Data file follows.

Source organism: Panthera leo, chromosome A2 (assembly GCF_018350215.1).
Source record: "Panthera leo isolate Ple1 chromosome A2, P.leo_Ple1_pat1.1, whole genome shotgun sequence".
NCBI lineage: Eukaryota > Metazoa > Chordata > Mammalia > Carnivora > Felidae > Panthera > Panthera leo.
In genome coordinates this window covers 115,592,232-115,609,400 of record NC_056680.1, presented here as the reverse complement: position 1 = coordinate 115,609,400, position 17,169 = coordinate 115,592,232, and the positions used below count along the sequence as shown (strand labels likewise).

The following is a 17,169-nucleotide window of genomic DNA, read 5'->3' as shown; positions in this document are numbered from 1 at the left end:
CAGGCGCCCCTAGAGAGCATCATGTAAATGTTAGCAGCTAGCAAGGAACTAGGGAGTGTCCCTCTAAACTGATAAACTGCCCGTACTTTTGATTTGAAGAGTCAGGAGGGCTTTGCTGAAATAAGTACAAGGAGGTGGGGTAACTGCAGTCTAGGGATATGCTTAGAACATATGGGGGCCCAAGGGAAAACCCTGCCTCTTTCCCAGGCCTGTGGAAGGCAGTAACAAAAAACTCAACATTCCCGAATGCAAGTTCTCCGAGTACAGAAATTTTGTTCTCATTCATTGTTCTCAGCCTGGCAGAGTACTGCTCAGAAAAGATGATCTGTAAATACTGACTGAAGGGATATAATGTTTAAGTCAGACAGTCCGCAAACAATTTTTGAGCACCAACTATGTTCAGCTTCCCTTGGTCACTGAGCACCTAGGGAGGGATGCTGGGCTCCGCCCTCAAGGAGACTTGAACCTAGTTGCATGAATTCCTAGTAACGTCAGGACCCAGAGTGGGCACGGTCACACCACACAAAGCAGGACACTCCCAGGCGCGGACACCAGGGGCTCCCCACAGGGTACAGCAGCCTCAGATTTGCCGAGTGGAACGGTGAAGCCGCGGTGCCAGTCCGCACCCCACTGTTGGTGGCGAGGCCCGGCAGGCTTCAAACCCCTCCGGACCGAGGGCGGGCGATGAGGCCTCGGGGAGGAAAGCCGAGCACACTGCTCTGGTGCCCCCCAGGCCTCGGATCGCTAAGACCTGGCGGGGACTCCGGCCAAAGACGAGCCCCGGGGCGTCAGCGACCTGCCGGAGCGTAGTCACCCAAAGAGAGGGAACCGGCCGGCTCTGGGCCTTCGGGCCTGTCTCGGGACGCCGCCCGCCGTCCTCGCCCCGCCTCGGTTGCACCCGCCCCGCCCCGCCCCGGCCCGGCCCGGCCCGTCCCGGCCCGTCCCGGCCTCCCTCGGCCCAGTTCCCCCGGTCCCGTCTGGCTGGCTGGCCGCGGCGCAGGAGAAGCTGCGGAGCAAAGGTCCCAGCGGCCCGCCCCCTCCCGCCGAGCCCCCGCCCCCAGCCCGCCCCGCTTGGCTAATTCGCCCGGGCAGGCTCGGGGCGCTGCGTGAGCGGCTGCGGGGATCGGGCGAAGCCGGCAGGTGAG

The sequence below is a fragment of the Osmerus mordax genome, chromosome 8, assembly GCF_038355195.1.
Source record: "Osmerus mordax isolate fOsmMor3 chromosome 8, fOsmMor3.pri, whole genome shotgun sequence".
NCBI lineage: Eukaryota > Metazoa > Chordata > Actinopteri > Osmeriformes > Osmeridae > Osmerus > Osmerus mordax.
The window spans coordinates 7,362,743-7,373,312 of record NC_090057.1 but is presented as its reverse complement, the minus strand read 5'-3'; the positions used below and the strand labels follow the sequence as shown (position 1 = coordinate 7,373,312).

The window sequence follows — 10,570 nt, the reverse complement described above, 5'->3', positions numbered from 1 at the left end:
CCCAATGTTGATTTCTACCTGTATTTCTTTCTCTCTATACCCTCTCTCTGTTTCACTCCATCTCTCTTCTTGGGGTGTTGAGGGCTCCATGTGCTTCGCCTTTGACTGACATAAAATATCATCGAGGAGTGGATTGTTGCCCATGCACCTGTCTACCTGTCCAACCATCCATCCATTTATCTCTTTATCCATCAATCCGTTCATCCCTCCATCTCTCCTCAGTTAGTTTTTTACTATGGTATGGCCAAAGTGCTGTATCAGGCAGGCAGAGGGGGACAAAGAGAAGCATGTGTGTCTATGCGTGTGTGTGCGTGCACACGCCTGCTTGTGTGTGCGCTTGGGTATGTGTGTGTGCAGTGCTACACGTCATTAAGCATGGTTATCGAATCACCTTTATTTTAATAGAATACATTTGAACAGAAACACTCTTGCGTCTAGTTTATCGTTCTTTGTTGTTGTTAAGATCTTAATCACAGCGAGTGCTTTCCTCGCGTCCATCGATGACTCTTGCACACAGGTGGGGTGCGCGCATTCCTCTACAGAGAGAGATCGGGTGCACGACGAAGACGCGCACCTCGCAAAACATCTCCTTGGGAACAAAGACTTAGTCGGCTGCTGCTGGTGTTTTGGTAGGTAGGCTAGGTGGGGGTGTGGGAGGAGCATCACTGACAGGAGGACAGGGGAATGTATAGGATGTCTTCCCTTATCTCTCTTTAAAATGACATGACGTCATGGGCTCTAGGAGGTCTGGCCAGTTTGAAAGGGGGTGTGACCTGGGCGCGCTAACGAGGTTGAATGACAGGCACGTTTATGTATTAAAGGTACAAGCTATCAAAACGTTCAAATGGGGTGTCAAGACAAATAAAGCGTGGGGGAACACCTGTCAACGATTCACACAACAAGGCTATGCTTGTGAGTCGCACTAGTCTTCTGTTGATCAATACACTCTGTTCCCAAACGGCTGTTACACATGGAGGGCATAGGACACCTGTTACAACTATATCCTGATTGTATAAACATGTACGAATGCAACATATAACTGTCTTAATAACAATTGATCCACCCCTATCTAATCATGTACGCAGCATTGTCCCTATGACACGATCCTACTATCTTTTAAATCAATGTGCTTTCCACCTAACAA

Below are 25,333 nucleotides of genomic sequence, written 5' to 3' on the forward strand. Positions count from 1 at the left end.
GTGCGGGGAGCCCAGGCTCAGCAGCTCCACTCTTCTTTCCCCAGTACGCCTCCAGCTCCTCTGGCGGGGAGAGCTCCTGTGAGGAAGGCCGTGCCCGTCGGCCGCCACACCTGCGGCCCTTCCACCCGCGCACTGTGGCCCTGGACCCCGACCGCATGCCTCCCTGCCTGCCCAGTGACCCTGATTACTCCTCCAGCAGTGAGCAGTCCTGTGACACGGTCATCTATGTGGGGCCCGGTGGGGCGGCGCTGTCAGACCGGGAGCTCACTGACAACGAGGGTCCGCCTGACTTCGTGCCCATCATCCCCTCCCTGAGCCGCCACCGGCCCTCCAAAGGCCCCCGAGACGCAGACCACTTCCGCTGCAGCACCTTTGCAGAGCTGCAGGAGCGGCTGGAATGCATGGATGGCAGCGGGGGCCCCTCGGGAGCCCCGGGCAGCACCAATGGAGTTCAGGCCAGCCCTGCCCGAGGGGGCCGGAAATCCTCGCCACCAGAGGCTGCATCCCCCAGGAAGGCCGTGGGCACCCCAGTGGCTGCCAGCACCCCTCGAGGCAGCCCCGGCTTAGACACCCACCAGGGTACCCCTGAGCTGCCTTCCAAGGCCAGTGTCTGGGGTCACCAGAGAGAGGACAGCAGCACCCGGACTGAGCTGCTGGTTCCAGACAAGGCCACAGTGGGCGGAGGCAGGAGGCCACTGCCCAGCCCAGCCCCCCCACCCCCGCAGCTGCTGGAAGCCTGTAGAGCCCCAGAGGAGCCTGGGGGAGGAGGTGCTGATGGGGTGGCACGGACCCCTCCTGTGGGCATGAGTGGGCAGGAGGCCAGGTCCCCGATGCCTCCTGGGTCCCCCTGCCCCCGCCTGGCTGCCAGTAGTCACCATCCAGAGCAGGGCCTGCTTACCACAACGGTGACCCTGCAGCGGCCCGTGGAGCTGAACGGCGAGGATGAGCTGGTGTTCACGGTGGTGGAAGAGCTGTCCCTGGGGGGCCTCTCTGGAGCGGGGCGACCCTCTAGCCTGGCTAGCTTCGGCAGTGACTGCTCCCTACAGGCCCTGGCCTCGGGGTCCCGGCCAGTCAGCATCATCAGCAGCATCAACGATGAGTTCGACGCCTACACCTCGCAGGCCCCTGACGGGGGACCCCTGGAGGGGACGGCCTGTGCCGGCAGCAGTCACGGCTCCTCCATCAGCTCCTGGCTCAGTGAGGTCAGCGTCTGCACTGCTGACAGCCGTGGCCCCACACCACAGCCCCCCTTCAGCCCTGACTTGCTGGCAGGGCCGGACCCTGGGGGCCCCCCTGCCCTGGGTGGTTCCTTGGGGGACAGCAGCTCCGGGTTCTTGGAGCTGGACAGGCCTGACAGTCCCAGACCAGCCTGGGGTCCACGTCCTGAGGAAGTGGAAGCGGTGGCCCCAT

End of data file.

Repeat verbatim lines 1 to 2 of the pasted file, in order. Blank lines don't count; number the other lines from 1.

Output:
Source organism: Panthera leo, chromosome A2 (assembly GCF_018350215.1).
Source record: "Panthera leo isolate Ple1 chromosome A2, P.leo_Ple1_pat1.1, whole genome shotgun sequence".